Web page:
• Planeless Pictures is suing Logan Paul, claiming his controversial "suicide forest" video cost the company millions
  • The production company claimed Paul signed a deal in 2016 to write, produce and star in a movie titled “Airplane Mode”
  • Planeless Pictures also said it had a licensing deal worth $3 million with Google for the movie

Logan Paul has been slapped with a lawsuit by a studio claiming that the YouTuber-turned-boxer’s controversial “suicide forest” video in 2018 cost the company millions, a report says.

Planeless Pictures is suing Paul, who was allegedly supposed to star in one of its films after signing a deal with the production company in 2016, according to documents obtained by TMZ.

The YouTuber was all set to play a fictionalized version of himself in a movie titled “Airplane Mode,” the studio said. The movie was described by the outlet as “a spoof on modern-day trend-setters, like the Paul brothers and other social media folks.”

Planeless Pictures claimed that the 25-year-old also signed on to write and produce the feature and that he would get other YouTubers with a massive following, such as his brother Jake Paul, Nick Bateman, Juanpa Zureta and Amanda Cerny, on the project.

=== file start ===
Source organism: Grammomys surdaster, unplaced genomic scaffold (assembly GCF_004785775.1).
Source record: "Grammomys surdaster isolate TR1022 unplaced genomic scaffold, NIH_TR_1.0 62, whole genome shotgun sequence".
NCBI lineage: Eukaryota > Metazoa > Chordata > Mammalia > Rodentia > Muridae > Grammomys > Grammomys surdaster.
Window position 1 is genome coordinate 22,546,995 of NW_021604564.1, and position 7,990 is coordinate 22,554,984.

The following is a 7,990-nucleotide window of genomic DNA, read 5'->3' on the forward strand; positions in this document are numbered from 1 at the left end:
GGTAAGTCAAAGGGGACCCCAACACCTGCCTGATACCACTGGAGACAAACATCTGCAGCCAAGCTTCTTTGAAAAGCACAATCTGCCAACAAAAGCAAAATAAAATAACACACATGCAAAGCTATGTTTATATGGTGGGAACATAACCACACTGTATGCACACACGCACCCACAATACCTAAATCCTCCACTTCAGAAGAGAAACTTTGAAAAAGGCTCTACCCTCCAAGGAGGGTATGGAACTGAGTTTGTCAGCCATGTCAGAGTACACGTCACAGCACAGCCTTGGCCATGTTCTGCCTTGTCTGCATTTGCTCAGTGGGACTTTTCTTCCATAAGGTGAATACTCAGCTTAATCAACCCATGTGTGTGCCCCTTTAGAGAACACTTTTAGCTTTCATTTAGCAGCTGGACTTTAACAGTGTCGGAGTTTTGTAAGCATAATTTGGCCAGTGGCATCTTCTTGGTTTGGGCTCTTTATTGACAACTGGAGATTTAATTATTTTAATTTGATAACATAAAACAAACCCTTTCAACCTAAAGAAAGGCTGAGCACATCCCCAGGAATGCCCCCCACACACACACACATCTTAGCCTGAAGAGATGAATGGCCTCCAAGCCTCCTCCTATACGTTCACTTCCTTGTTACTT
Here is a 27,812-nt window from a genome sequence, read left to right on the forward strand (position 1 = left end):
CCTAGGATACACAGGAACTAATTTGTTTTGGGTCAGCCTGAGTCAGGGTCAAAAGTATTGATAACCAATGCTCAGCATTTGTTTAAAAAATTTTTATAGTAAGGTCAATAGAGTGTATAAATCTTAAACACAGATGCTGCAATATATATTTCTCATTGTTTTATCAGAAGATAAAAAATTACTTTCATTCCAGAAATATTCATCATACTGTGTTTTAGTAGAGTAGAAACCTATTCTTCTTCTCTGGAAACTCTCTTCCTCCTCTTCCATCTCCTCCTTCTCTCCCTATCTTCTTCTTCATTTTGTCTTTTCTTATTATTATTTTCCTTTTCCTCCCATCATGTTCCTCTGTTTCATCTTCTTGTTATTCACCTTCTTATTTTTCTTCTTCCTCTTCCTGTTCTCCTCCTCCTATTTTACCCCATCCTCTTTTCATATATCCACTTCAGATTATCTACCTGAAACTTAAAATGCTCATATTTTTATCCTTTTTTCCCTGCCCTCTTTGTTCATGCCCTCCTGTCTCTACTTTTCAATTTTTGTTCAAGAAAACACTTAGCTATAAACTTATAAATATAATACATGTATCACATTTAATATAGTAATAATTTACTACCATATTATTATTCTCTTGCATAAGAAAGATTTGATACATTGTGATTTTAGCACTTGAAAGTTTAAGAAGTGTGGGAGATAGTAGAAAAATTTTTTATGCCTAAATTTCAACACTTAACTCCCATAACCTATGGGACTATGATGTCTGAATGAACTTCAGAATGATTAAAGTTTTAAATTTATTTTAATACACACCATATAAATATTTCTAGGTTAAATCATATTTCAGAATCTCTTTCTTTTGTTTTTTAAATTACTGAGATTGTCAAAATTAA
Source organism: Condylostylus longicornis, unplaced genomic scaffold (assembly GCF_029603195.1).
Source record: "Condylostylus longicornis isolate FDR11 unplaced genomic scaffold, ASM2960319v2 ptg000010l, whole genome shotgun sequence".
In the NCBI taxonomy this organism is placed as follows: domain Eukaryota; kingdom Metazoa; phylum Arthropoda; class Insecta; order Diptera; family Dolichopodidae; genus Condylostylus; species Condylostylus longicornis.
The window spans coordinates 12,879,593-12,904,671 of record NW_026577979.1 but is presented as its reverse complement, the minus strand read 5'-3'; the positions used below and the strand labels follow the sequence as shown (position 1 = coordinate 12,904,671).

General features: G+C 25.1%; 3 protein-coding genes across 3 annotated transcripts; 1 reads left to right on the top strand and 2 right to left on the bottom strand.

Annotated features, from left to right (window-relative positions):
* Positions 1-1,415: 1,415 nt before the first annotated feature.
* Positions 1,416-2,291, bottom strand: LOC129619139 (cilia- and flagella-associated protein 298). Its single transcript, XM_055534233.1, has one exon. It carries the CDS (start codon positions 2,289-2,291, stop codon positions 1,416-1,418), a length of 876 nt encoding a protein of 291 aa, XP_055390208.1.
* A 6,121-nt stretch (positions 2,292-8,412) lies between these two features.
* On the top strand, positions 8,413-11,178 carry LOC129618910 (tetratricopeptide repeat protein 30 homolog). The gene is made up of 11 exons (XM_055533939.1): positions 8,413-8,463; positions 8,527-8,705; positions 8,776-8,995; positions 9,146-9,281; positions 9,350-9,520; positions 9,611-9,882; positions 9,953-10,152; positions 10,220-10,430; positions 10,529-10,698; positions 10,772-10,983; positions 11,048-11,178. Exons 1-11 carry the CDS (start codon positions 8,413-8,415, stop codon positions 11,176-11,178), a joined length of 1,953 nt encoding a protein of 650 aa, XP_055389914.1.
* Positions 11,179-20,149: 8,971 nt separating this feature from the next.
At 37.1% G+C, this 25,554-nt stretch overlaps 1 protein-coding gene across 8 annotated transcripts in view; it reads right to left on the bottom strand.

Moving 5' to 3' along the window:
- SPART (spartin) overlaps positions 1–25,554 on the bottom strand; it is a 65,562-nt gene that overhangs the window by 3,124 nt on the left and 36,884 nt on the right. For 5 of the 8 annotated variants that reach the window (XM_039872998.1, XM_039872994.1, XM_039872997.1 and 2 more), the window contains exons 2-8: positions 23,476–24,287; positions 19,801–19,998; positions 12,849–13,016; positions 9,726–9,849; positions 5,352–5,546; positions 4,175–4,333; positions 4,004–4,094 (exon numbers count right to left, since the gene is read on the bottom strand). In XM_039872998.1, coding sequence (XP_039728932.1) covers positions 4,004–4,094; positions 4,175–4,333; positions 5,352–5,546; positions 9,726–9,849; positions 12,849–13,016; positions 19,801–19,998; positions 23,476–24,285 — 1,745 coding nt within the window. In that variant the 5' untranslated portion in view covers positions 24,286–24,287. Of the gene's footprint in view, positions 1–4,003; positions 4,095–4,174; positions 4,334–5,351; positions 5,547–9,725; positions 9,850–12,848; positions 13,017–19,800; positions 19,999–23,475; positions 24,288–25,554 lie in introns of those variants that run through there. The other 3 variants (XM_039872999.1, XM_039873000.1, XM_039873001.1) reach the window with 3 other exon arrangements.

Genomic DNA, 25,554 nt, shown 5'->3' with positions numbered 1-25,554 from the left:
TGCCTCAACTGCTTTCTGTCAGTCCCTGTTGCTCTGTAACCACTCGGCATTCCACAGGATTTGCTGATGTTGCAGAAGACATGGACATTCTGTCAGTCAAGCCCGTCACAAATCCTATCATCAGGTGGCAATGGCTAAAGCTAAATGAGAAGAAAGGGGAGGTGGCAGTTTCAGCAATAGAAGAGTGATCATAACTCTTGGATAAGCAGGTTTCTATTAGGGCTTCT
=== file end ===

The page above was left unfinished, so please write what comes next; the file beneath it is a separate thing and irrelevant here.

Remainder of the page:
The flick was allegedly meant to be released on YouTube and the influencers’ social media accounts as a new way to monetize it. Planeless Pictures also said it had a licensing deal worth $3 million with Google for the movie, but Paul’s suicide forest video torpedoed all their plans.

The studio claimed in its suit that his reckless actions had destroyed the deal and accused Paul of deliberately sharing the video despite knowing that it would affect the movie project. Google also killed the deal, and Planeless claimed that the YouTuber now owes it $3 million.

The video in question, taken in Aokigahara, Japan, or the so-called “suicide forest,” angered fans and mental health advocates when it was released two years ago. In the video, Paul and his team stumbled upon the body of a dead man and made jokes while they were at the spot.

In 24 hours, it garnered millions of views but was later taken down because of the intense backlash. Paul apologized for the video in a tweet and said he was “misguided by shock and awe.”

“I should have never posted the video. I should have put the cameras down and stopped recording what we were going through,” he said in another apology video.

“I'm ashamed of myself. I'm disappointed in myself,” Paul added.

Logan Paul
Logan Paul poses in the press room during 102.7 KIIS FM's Jingle Ball 2017 presented by Capital One at The Forum in Inglewood, California, Dec. 1, 2017. Getty Images